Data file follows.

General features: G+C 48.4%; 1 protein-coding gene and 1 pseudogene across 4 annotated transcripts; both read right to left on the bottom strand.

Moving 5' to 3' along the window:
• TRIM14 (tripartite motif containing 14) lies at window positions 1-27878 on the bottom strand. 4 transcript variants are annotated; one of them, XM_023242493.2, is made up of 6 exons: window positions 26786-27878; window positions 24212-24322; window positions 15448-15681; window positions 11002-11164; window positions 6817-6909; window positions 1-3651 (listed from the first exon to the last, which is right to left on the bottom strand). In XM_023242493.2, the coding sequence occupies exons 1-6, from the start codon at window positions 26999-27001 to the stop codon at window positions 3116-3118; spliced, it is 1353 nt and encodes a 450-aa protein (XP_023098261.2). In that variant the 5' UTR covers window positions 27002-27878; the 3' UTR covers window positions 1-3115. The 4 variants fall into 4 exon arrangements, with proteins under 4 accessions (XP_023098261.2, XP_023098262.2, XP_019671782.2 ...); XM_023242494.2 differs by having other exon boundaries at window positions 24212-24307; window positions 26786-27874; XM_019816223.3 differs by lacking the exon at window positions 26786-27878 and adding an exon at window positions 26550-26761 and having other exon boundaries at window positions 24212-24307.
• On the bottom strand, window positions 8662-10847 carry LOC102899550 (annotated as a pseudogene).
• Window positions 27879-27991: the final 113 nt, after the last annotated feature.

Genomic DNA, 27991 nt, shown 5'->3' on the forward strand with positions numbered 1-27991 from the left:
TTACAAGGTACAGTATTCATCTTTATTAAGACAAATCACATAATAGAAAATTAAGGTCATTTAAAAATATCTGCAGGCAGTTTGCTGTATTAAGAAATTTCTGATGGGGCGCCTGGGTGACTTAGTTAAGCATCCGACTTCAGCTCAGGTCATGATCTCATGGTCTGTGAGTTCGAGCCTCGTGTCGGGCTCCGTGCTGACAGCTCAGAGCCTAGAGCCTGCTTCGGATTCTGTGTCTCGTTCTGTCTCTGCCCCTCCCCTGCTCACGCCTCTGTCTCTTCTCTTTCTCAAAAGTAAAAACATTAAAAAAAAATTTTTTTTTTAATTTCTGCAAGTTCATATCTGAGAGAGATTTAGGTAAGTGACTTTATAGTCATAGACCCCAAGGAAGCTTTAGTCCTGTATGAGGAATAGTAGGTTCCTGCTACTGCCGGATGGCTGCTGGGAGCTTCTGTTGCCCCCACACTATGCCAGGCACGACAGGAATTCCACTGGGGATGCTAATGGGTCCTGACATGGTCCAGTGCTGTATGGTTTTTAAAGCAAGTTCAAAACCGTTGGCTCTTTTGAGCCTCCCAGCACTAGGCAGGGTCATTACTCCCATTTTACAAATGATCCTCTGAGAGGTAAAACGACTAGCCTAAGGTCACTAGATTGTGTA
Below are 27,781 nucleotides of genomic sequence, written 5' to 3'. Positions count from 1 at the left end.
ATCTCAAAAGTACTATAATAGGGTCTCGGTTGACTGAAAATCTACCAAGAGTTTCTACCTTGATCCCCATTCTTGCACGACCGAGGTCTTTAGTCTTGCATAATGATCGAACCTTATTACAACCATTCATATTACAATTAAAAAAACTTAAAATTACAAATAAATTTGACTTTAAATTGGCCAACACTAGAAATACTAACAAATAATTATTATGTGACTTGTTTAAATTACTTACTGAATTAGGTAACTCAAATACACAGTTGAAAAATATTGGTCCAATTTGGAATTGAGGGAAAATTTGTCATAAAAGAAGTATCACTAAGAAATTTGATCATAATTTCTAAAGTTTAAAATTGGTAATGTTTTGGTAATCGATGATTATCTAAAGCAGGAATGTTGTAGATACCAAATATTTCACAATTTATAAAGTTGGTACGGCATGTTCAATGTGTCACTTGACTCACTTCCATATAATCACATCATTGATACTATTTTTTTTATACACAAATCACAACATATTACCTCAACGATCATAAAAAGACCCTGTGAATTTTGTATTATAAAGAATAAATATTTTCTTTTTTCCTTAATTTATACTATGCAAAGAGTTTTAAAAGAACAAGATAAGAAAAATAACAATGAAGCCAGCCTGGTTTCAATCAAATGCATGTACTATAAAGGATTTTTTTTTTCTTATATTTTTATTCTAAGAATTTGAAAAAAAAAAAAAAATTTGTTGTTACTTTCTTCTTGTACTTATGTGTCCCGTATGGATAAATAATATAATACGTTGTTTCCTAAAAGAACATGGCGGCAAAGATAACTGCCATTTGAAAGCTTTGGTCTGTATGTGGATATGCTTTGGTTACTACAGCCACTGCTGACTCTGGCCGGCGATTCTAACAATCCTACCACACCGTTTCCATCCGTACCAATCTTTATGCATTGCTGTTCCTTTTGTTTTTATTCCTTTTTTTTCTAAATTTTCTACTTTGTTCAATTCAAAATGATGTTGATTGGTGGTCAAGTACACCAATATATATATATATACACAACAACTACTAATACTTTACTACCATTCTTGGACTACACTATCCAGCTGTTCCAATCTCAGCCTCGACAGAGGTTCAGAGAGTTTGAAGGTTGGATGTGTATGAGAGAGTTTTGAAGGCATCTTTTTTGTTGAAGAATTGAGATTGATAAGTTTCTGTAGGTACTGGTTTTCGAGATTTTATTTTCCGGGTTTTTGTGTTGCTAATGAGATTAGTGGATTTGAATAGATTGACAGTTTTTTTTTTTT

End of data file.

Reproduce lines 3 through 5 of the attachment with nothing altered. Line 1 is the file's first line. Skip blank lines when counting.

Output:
• TRIM14 (tripartite motif containing 14) lies at window positions 1-27878 on the bottom strand. 4 transcript variants are annotated; one of them, XM_023242493.2, is made up of 6 exons: window positions 26786-27878; window positions 24212-24322; window positions 15448-15681; window positions 11002-11164; window positions 6817-6909; window positions 1-3651 (listed from the first exon to the last, which is right to left on the bottom strand). In XM_023242493.2, the coding sequence occupies exons 1-6, from the start codon at window positions 26999-27001 to the stop codon at window positions 3116-3118; spliced, it is 1353 nt and encodes a 450-aa protein (XP_023098261.2). In that variant the 5' UTR covers window positions 27002-27878; the 3' UTR covers window positions 1-3115. The 4 variants fall into 4 exon arrangements, with proteins under 4 accessions (XP_023098261.2, XP_023098262.2, XP_019671782.2 ...); XM_023242494.2 differs by having other exon boundaries at window positions 24212-24307; window positions 26786-27874; XM_019816223.3 differs by lacking the exon at window positions 26786-27878 and adding an exon at window positions 26550-26761 and having other exon boundaries at window positions 24212-24307.
• On the bottom strand, window positions 8662-10847 carry LOC102899550 (annotated as a pseudogene).
• Window positions 27879-27991: the final 113 nt, after the last annotated feature.